The **Canny edge detector** is an edge detection operator that uses a multi-stage algorithm to detect a wide range of edges in images. It was developed by John F. Canny in 1986. Canny also produced a *computational theory of edge detection* explaining why the technique works.

The Canny filter is a multi-stage edge detector. It uses a filter based on the derivative of a Gaussian in order to compute the intensity of the gradients.The Gaussian reduces the effect of noise present in the image. Then, potential edges are thinned down to 1-pixel curves by removing non-maximum pixels of the gradient magnitude. Finally, edge pixels are kept or removed using hysteresis thresholding on the gradient magnitude.

The Canny has three adjustable parameters: the width of the Gaussian (the noisier the image, the greater the width), and the low and high threshold for the hysteresis thresholding.

The general criteria for edge detection include:

- Detection of edge with low error rate, which means that the detection should accurately catch as many edges shown in the image as possible
- The edge point detected from the operator should accurately localize on the center of the edge.
- A given edge in the image should only be marked once, and where possible, image noise should not create false edges.

To understand with a example in python lets first generate a noisy image and see what we can do to the image with canny algorithm

# Generate noisy image of a square

im = np.zeros((128, 128))

im[32:-32, 32:-32] = 1

im = ndi.rotate(im, 15, mode='constant')

im = ndi.gaussian_filter(im, 4)

im += 0.2 * np.random.random(im.shape)

this code generates a random image of square we use the skimage library here to generate image then we rotate it 15 degree then applied gaussian filter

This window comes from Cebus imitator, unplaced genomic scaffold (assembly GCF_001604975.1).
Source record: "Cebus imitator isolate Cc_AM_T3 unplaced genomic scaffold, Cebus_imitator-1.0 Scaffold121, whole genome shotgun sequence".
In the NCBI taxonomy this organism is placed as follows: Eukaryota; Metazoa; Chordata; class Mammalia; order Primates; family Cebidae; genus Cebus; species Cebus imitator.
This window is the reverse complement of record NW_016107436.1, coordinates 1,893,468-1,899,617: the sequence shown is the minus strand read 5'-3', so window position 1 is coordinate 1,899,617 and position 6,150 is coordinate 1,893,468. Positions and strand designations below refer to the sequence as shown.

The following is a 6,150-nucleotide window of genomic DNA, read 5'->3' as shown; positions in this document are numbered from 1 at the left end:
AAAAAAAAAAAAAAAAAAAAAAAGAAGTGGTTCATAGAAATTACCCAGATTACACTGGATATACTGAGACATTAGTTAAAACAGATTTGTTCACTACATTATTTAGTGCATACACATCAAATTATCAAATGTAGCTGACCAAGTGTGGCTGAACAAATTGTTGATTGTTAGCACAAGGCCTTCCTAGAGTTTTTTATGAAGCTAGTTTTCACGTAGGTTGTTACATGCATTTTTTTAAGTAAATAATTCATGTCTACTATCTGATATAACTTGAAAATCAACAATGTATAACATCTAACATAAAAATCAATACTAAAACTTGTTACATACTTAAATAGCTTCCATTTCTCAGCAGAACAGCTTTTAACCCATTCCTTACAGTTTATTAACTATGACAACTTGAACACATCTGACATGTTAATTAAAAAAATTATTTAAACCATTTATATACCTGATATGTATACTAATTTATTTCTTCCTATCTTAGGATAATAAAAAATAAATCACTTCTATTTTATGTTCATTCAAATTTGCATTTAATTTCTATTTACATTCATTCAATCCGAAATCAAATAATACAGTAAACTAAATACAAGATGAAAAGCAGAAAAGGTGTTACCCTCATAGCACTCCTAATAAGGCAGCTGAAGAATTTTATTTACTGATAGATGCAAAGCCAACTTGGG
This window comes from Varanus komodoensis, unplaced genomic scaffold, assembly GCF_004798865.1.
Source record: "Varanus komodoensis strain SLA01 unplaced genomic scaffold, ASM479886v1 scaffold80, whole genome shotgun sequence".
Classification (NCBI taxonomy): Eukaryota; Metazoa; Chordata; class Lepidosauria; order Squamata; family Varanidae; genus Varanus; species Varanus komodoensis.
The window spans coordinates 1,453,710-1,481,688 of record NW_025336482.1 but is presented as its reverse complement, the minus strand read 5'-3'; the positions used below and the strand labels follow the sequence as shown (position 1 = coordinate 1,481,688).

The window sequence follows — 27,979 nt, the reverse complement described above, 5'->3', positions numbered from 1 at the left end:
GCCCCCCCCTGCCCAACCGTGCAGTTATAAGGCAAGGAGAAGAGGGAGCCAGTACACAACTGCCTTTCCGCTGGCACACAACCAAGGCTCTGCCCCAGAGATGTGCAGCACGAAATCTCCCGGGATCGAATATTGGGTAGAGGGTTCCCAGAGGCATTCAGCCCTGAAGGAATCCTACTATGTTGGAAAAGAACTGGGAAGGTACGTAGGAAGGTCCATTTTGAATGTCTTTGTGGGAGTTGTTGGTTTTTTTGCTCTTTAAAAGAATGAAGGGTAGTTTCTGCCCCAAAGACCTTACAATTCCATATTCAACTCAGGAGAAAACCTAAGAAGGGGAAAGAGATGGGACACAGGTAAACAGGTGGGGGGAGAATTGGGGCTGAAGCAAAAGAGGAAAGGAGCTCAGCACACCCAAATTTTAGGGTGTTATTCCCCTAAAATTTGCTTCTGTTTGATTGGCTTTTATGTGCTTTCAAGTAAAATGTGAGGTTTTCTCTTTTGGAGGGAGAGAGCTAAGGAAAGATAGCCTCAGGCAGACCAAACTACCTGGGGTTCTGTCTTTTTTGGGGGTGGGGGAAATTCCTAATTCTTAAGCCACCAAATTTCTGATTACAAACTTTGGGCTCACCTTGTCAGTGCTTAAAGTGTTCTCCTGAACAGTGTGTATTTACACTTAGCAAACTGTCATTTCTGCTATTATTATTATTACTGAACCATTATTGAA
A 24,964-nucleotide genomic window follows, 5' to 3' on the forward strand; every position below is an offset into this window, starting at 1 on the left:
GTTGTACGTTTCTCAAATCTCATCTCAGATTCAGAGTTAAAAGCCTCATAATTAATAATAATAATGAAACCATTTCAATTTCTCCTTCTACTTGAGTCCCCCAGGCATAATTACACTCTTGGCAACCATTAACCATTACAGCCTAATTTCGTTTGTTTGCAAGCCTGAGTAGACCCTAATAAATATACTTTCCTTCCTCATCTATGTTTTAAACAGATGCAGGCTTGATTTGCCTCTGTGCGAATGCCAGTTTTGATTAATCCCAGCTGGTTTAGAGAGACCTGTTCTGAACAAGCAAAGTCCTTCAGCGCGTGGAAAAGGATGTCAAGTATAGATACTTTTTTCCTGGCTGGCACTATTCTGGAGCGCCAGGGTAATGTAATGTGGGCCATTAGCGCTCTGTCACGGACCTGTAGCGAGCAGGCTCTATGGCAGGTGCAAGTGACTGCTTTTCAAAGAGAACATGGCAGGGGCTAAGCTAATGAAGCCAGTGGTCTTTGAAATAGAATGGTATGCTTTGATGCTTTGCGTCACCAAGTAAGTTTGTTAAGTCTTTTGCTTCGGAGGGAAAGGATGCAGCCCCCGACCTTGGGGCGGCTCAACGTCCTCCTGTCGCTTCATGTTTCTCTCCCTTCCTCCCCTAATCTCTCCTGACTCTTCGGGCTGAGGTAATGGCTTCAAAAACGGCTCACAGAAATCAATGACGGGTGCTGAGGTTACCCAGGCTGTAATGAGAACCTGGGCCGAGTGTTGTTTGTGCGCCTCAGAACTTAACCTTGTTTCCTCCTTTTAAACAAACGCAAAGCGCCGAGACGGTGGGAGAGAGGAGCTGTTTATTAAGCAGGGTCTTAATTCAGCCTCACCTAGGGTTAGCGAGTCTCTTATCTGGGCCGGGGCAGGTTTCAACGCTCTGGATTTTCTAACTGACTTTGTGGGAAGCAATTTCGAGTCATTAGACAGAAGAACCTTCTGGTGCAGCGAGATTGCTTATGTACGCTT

# Compute the Canny filter for two values of sigma

edges1 = feature.canny(im)

edges2 = feature.canny(im, sigma=3)

Now we just applies the canny filter with two sigma values now lets see how it change the image or how accurately it detects the edges but lets see how this algorithm works:

- Apply Gaussian filter to smooth the image in order to remove the noise
- Find the intensity gradients of the image
- Apply non-maximum suppression to get rid of spurious response to edge detection
- Apply double threshold to determine potential edges
- Track edge by hysteresis: Finalize the detection of edges by suppressing all the other edges that are weak and not connected to strong edges.

# display results

fig, (ax1, ax2, ax3) = plt.subplots(nrows=1, ncols=3, figsize=(8, 3),

sharex=True, sharey=True)

ax1.imshow(im, cmap=plt.cm.gray)

ax1.axis('off')

ax1.set_title('noisy image', fontsize=20)

ax2.imshow(edges1, cmap=plt.cm.gray)

ax2.axis('off')

ax2.set_title('Canny filter, $\sigma=1$', fontsize=20)

ax3.imshow(edges2, cmap=plt.cm.gray)

ax3.axis('off')

ax3.set_title('Canny filter, $\sigma=3$', fontsize=20)

fig.tight_layout()

plt.show()

This is why canny edge detector is so popular in computer vision

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